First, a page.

I’ve had both breast MRIs and brain MRIs. The breast one invlovles laying on your stomach and dropping your boobs into holes in this, like, contraption thing so they can hang down and have clear pictures taken. The brain one involves having your head strapped into a contraption like you see in the picture below, so your head doesn’t move at all. My MRIs have all come with an IV, because they take some pictures, and then they give you a contrast that makes abnormal stuff turn up clearer on your scan.

Usually when I’m in an MRI machine, they offer to let me listen to music, and I always ask for Sinatra. Something about Old Blue Eyes just makes me feel happy. I think every MRI place in Seattle must use the same music service, because the first song they play is always Fly Me to the Moon. I always lay there thinking “I’d like to be in Acapulco right now.” Sometimes the machine is so loud, I really can’t hear the music, which bums me out.

Next up: the CT. A CT also takes pictures in slices like an MRI, and it’s better at seeing bone stuff than an MRI is. MRIs are great at seeing soft tissue, but they’re just not as versitile as a CT. From the patient standpoint, a CT has the benefit over an MRI of being a pretty quiet machine, but it comes with a major downside: you have to fast before it, which is why I always try to schedule mine first thing in the morning. Also, you have to drink this stuff.

I don’t really know what’s in there, but I’ve yet to find a flavor of it where I’m like “Yum, that was delicious!” I hear the mochachino flavor isn’t bad, but alas, I’m usually subjected to some “fruit” flavor. If you’ve had a diabetes test, like a gestational diabetes screening during pregnancy, and had to drink some fruity sugar crap for it, this tastes less horrible to me, but still not good. I tend to chug mine, so I don’t have to taste them for too long. CT scans also come with an IV, because they inject you with contrast stuff partway through, similar to the MRI experience. The machine looks pretty similar to an MRI machine.

Then there’s the PET CT. The CT part is the same as I just described, but the PET part makes it extra special. In a PET scan, you’re injected with some seriousy radioactive stuff that attaches to certain types of cells–sugar cells, cancer cells, and muscle cells that are all worked up. Because all we really want to see with a PET scan is the cancer cells, they have you not only fast before your scan, but also make sure your last meal is very low in carbs, so there isn’t much sugar in your system. In addition, before you have your exam, they give you Valium and leave you in a quiet room with some of those lovely heated blankets for an hour or so, so your muscles are super relaxed. No cell phones, no TV, no music, no nothing–just a soothing picture on the wall (the place I usualy go has one room with a sunrise, and one room with Mt. Rainier), a comfortable recliner, and your thoughts. I always, ALWAYS, fall asleep in that room, even though I’m a horrible napper. Valium is a hell of a drug.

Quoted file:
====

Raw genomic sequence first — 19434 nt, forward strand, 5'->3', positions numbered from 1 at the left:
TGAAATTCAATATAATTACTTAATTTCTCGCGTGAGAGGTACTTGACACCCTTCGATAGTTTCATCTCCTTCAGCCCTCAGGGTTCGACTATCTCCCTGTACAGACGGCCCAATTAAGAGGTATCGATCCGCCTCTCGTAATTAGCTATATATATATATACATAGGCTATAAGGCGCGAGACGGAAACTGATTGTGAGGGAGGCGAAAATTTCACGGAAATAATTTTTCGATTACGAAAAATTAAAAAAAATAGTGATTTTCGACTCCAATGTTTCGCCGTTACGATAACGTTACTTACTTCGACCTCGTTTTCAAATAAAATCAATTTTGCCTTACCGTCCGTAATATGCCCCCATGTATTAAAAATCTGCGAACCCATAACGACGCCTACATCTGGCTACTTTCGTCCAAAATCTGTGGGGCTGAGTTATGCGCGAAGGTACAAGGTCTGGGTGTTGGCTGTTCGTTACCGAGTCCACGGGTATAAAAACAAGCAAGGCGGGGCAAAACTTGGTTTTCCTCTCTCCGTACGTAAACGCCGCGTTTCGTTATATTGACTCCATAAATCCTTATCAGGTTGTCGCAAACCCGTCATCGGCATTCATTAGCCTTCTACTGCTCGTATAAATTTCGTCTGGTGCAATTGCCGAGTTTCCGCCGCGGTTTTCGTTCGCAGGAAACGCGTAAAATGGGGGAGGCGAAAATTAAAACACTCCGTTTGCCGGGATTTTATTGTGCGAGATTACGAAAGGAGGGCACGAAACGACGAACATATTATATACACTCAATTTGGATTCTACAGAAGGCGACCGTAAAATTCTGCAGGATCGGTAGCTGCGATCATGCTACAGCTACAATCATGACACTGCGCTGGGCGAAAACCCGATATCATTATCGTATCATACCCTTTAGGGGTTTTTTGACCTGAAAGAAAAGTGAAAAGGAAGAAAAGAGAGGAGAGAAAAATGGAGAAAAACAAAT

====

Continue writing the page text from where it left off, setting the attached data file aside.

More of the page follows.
Then, when you’re super calm, they put you in a tube, and the scan is pretty much the same experience as an ordinary CT scan, just a bit longer because they’re doing both a PET and a CT in the same session. Because of the long time you have to relax before the scan, and then how long the scan takes, and the fast you had to do before hand, I’m usually RAVENOUS when a PET CT is over. It’s become a tradition for me to have a giant Red Robin burger after a PET CT.

And finally, there’s the bone scan. Bone scans are used to see abnormalities in your bones, and in the cancer world, that means finding tumors in/on your bones. I had one when I was going through my initial diagnostic period. To me, the bone scan was the most bizarre of all the scans. They give you something radioactive, and then you hang out for a bit, and then they put you in the bone scan machine, which looks like this:

See that big flat piece sticking out? Well, in my bone scan, that thing was like 2 inches away from my face as the scan started, and it sloooooowwwwwllly moved down along my body. They did one scan straight on, and one scan sideways like you see in the picture. I have a friend that the thing almost smashed her feet when she got scanned one time. Thankfully, the techs who did mine were paying better attention. 

So, that’s what tube scans are like in cancerland. If you’ve got questions, feel free to ask them in comments!

Not a Survivor

I’m gonna rain on everyone’s parade today. I know I sound all super negative these days–maybe it’s having had so much disease progression, maybe it’s feeling like crap from chemo…or maybe it’s just that after over a year of living with metastatic breast cancer, I’ve stopped being polite and started getting real.

If you’ve been reading my blog for a while, y’all know that metastatic breast cancer is incurable. Sure sure, we all hope research will swoop in and save us, and exciting breakthroughs make headlines every day, yadda yadda yadda. Except, we’ve heard about exciting breakthroughs lots of times over the years, and yet, the average lifespan with MBC remains 2-3 years. So, let’s face the reality as it stands today: I will die of or with my disease. (And MBC isn’t the only cancer that falls into the incurable cancer category–many cancers have even worse average lifespans than MBC, and with even less research dollars than us breasties get.)